The sooner a hunter looking for shed deer antlers can get out in the woods to find them - according to Hamilton County Conservation Park Ranger/Naturalist John Laird - the better off you are.
Or rather, the more of them might be left.
"They don't last long," he said. "The rodents start feeding on them, they're an excellent source of calcium."
-Daily Freeman-Journal photo by Hans Madsen
Helen Lamb, of Jewell, is all smiles as she finds a shed antler Saturday afternoon in Briggs Woods Park during a Deer Antler Shed Hike hosted by Hamilton County Conservation. The antlers had been placed along the trial by Park Ranger/Naturalist John Laird.
This was one of many facts participants in a Deer Antler Shed Hike in Briggs Woods Park could learn before going out into the woods and searching for antlers.
He said a buck will use about 50 kilograms of calcium to produce each years set of antlers. Their size is determined by the animals age, diet, overall health and genetics.
When they grow them, it's at a frantic pace.
"This is the fastest growing tissue there is," Laird said while holding an antler aloft, "It can grow one half to an inch a day."
All that growing is mostly to impress the does during the fall mating season before they fall off in January and February.
Once on the trail, participants got busy looking for the antlers Laird had placed there.
"It will give you an idea of what it's like to find them in the wild," he said. "It's kind of like an Easter egg hunt."
Except deer antlers - even those hidden by a naturalist - are not that easy to see.
Trey Shannon, 8, of Webster City, discovered this as he looked for them with his mom, Amy Shannon.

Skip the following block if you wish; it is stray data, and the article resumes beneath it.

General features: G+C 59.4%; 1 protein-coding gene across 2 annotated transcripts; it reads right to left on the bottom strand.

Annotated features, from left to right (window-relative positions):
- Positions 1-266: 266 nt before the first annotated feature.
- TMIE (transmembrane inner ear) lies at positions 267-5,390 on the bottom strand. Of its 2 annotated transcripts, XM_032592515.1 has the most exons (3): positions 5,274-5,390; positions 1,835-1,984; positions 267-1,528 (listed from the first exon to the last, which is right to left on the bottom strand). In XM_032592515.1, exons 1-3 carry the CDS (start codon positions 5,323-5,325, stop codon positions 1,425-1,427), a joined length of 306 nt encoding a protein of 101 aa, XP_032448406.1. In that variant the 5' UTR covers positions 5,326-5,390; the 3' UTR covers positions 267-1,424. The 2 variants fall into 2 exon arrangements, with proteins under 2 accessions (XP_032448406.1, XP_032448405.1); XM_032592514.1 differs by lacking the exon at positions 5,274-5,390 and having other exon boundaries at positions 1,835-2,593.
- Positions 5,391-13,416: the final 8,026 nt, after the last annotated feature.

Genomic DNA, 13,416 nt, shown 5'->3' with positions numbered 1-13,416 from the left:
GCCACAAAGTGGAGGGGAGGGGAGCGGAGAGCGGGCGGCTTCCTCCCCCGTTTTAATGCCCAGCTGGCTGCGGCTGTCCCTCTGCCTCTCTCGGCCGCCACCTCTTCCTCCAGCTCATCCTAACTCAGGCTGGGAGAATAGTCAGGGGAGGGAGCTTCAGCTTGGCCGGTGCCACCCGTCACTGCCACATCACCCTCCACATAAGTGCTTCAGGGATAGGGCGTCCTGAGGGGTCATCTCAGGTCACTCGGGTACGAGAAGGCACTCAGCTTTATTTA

"I wish antlers looked like antlers - not sticks," he said.
The two are frequent visitors to the park and often walk the trails. In the future, they might be looking for around a bit.
"I hadn't ever thought of it," Amy Shannon said. "Now we will."
Brian Greenfield, of Williams, is a dedicated hunter and outdoorsman, his reason for coming was simple.
"I wanted to learn how to find sheds," he said.
Elmer Lamb and his wife Helen, of Jewell, came out to take a break from a conference.
"I'd rather be outdoors," Elmer Lamb said.
He is one of the fortunate few to have found a set of antlers while roaming around outside - just not here.
"It was awesome," he said of the experience. "They were good-sized ones."
He was also enjoying the service half of the hike, picking up debris and litter along the trail.
"If you can't give money," he said. "You can give time."
At the end of the trail, all of John Laird's hidden antlers and deer skulls had been found, several bags filled with garbage and one jaw bone picked up and examined.
Trey Shannon got to keep it.
"It's probably a raccoon," he said before it was identified as having once belonged to an opossum.
His immediate plans for the bone?
"Take it to school and show it," he said.